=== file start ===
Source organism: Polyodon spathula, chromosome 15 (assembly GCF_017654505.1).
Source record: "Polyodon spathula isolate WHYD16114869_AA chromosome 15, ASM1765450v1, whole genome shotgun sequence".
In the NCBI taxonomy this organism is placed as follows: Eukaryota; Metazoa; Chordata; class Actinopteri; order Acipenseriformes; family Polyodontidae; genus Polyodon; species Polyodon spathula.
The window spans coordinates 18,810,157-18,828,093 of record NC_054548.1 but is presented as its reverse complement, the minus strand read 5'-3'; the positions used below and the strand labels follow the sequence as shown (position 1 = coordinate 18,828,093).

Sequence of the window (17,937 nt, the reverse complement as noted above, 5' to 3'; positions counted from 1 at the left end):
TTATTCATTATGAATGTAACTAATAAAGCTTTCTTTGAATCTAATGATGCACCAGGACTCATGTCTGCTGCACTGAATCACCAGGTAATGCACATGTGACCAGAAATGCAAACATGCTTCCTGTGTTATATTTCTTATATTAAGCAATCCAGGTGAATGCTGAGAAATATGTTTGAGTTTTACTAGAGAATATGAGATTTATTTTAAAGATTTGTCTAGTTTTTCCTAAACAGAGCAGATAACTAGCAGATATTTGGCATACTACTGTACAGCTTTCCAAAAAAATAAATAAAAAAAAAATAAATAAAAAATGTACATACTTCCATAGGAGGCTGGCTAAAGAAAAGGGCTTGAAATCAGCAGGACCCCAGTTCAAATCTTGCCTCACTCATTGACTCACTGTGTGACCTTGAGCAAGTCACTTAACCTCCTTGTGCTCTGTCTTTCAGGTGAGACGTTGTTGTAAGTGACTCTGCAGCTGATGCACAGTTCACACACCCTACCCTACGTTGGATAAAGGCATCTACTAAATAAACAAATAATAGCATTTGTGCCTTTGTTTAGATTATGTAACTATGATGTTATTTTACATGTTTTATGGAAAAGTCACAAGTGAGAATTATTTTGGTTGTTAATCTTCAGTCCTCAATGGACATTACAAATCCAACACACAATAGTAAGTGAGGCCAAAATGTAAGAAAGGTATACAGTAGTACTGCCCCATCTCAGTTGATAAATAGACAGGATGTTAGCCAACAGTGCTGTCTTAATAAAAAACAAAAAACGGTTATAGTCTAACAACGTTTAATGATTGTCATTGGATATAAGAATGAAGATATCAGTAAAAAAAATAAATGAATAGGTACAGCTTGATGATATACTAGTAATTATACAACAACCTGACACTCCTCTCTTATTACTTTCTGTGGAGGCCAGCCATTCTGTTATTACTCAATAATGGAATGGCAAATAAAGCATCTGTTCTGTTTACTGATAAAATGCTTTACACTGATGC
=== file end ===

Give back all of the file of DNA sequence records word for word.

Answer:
Source organism: Polyodon spathula, chromosome 15 (assembly GCF_017654505.1).
Source record: "Polyodon spathula isolate WHYD16114869_AA chromosome 15, ASM1765450v1, whole genome shotgun sequence".
In the NCBI taxonomy this organism is placed as follows: Eukaryota; Metazoa; Chordata; class Actinopteri; order Acipenseriformes; family Polyodontidae; genus Polyodon; species Polyodon spathula.
The window spans coordinates 18,810,157-18,828,093 of record NC_054548.1 but is presented as its reverse complement, the minus strand read 5'-3'; the positions used below and the strand labels follow the sequence as shown (position 1 = coordinate 18,828,093).

Sequence of the window (17,937 nt, the reverse complement as noted above, 5' to 3'; positions counted from 1 at the left end):
TTATTCATTATGAATGTAACTAATAAAGCTTTCTTTGAATCTAATGATGCACCAGGACTCATGTCTGCTGCACTGAATCACCAGGTAATGCACATGTGACCAGAAATGCAAACATGCTTCCTGTGTTATATTTCTTATATTAAGCAATCCAGGTGAATGCTGAGAAATATGTTTGAGTTTTACTAGAGAATATGAGATTTATTTTAAAGATTTGTCTAGTTTTTCCTAAACAGAGCAGATAACTAGCAGATATTTGGCATACTACTGTACAGCTTTCCAAAAAAATAAATAAAAAAAAAATAAATAAAAAATGTACATACTTCCATAGGAGGCTGGCTAAAGAAAAGGGCTTGAAATCAGCAGGACCCCAGTTCAAATCTTGCCTCACTCATTGACTCACTGTGTGACCTTGAGCAAGTCACTTAACCTCCTTGTGCTCTGTCTTTCAGGTGAGACGTTGTTGTAAGTGACTCTGCAGCTGATGCACAGTTCACACACCCTACCCTACGTTGGATAAAGGCATCTACTAAATAAACAAATAATAGCATTTGTGCCTTTGTTTAGATTATGTAACTATGATGTTATTTTACATGTTTTATGGAAAAGTCACAAGTGAGAATTATTTTGGTTGTTAATCTTCAGTCCTCAATGGACATTACAAATCCAACACACAATAGTAAGTGAGGCCAAAATGTAAGAAAGGTATACAGTAGTACTGCCCCATCTCAGTTGATAAATAGACAGGATGTTAGCCAACAGTGCTGTCTTAATAAAAAACAAAAAACGGTTATAGTCTAACAACGTTTAATGATTGTCATTGGATATAAGAATGAAGATATCAGTAAAAAAAATAAATGAATAGGTACAGCTTGATGATATACTAGTAATTATACAACAACCTGACACTCCTCTCTTATTACTTTCTGTGGAGGCCAGCCATTCTGTTATTACTCAATAATGGAATGGCAAATAAAGCATCTGTTCTGTTTACTGATAAAATGCTTTACACTGATGC